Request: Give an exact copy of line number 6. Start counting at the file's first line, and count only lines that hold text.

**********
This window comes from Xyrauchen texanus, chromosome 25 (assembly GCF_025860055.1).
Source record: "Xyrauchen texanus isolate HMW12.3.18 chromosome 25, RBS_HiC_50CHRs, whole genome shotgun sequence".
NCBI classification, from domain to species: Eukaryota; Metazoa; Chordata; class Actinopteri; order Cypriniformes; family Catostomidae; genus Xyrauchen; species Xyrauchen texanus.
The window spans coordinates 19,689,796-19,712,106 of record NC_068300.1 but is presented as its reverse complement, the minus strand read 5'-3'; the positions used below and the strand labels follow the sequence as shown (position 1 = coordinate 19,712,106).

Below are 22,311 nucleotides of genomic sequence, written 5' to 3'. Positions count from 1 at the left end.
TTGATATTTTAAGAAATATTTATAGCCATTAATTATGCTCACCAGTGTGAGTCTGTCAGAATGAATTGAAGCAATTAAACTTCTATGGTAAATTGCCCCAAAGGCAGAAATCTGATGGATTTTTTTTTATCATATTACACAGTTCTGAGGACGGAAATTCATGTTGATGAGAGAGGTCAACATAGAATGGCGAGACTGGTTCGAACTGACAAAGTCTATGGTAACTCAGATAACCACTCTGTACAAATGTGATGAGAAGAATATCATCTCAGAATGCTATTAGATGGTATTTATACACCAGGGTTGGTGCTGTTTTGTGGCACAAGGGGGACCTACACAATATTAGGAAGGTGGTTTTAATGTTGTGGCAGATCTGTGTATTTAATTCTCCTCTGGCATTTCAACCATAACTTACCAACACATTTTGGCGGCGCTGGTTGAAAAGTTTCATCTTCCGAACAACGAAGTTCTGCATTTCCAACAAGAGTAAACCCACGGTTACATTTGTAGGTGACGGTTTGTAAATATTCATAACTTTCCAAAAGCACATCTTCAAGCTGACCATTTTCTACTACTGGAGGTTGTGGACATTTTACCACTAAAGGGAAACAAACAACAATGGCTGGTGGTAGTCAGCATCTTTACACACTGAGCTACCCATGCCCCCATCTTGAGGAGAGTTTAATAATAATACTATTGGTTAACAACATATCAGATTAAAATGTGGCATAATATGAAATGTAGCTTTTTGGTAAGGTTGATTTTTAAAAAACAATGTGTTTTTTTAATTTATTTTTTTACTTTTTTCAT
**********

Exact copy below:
TTGATATTTTAAGAAATATTTATAGCCATTAATTATGCTCACCAGTGTGAGTCTGTCAGAATGAATTGAAGCAATTAAACTTCTATGGTAAATTGCCCCAAAGGCAGAAATCTGATGGATTTTTTTTTATCATATTACACAGTTCTGAGGACGGAAATTCATGTTGATGAGAGAGGTCAACATAGAATGGCGAGACTGGTTCGAACTGACAAAGTCTATGGTAACTCAGATAACCACTCTGTACAAATGTGATGAGAAGAATATCATCTCAGAATGCTATTAGATGGTATTTATACACCAGGGTTGGTGCTGTTTTGTGGCACAAGGGGGACCTACACAATATTAGGAAGGTGGTTTTAATGTTGTGGCAGATCTGTGTATTTAATTCTCCTCTGGCATTTCAACCATAACTTACCAACACATTTTGGCGGCGCTGGTTGAAAAGTTTCATCTTCCGAACAACGAAGTTCTGCATTTCCAACAAGAGTAAACCCACGGTTACATTTGTAGGTGACGGTTTGTAAATATTCATAACTTTCCAAAAGCACATCTTCAAGCTGACCATTTTCTACTACTGGAGGTTGTGGACATTTTACCACTAAAGGGAAACAAACAACAATGGCTGGTGGTAGTCAGCATCTTTACACACTGAGCTACCCATGCCCCCATCTTGAGGAGAGTTTAATAATAATACTATTGGTTAACAACATATCAGATTAAAATGTGGCATAATATGAAATGTAGCTTTTTGGTAAGGTTGATTTTTAAAAAACAATGTGTTTTTTTAATTTATTTTTTTACTTTTTTCAT